Bangladesh stays in the fast lane
The country that was once dismissed as an 'international basketcase' is flourishing even during Covid times
When it's complete, it will be Bangladesh's longest road bridge. The 10-km bridge stretching across the River Padma will link Bangladesh's southwest corner with the rest of the country, cut travel times and boost trade and commerce. It's a shining example of Bangladesh Prime Minister Sheikh Hasina's drive to keep the economy rolling by building roads, bridges, railways and supplying uninterrupted power to every home.
For a glimpse of an even more ambitious project, head to the Mirsarai Special Economic Zone outside Chittagong. Here, on 30,000 acres of reclaimed land, Bangladesh is building its flagship industrial zone in hopes of enticing companies from around the globe. Bangladesh aims to put up 100 special economic zones by 2030.
Leading the way from India into Mirsarai is the Adani Group which is planning to build a 100-acre zone only for Indian companies looking to set up shop in Bangladesh. Already, there is a $20-million Asian Paints factory slated to launch early next year and a $29-million Berger Paints plant. Other Indian companies in Bangladesh include power generation firms and auto industry stars like Ashok Leyland and the Hero Group.
It was Henry Kissinger who visited newly formed Bangladesh in 1974 and famously declared it to be a 'bottomless basket'. The image has stuck in our minds, so it was a shock jolt when the IMF announced last month Bangladesh's per capita income would overtake India's in 2020. (In 2015, India's per capita GDP was 40 per cent higher than Bangladesh's.)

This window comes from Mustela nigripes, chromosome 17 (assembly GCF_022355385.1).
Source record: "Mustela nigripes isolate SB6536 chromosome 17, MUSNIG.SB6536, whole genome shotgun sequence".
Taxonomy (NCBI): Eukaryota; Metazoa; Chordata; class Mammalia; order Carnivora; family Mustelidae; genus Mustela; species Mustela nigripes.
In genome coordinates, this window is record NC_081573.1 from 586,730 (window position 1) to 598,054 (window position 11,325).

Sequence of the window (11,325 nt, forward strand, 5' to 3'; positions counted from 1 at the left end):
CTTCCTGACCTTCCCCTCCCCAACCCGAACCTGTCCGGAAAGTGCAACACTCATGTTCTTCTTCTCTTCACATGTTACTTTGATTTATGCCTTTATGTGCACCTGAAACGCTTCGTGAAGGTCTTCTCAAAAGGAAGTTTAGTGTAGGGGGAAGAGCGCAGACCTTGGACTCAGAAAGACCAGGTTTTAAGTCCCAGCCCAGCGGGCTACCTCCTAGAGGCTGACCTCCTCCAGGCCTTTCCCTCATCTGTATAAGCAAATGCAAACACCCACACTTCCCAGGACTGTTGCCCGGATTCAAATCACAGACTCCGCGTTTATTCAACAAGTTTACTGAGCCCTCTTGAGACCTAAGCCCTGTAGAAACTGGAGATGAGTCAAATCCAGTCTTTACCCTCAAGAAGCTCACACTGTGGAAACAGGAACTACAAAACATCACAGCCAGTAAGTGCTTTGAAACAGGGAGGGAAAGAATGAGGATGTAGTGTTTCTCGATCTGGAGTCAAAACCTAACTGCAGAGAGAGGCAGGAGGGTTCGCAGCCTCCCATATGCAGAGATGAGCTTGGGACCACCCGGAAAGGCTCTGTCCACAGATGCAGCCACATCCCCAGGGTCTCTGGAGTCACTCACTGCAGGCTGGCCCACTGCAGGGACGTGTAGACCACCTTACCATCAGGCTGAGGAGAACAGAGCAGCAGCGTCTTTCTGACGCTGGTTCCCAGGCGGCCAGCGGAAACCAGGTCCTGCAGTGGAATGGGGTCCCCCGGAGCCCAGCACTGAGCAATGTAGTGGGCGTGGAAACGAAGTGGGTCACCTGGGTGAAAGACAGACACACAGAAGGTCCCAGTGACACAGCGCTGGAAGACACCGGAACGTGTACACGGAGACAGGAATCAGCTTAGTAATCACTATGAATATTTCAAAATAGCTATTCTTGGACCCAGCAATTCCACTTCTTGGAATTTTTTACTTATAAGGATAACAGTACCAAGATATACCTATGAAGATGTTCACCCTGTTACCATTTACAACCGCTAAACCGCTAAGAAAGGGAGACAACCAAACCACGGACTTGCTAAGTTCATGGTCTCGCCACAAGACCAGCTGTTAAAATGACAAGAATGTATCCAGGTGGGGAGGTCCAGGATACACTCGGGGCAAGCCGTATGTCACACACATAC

The fact is Hasina, in power now for 12 years, has worked out an economic gameplan to take her country to the next level. She's steered a steady course, keeping the focus firmly on infrastructure sectors like roads, bridges, railways and power and also leveraged Bangladesh's low-skilled labour to develop industrial export powerhouses, chiefly textiles.
That's paid off and it shows in the GDP figures. Bangladesh's GDP was $102 billion in 2009 soon after Hasina took office. After a decade of over 7 per cent annual growth, it tripled to $302 billion in 2019. Foreign direct investment also tripled in the decade to $3.6 billion. In this Covid year, the IMF projects Bangladesh's growth will tumble to 3.8 per cent but accelerate to 9.5 per cent in 2021. (India's growth is set to contract this year by over 10 per cent.)
What's the USP that would bring global giants to Bangladesh? First and foremost, there's low wages. "If an Indian will do a job for $300, a Bangladeshi will do it for $250," jokes a Bangladeshi economic analyst.
Besides that, Bangladesh is a country that's got its economic act together in more ways than one. Look at the power sector. Step back to the 2000-2010 decade and Bangladesh was a land of long urban power cuts and non-existent rural power. Hasina ended that by simplifying the tendering process, even though it's said to have led to considerable corruption. Today, 93 per cent of the country has electricity and power cuts are a bad memory in Dhaka. The government's looking to get power to the entire country in the next two years.
The booming power sector's one that's attracted Indian companies to our neighbour. Mumbai-based Shapoorji Pallonji's 220MW gas-fuelled Bhola plant is nearing completion, though it may sell the facility to cut debt.
-The Hindu Business Line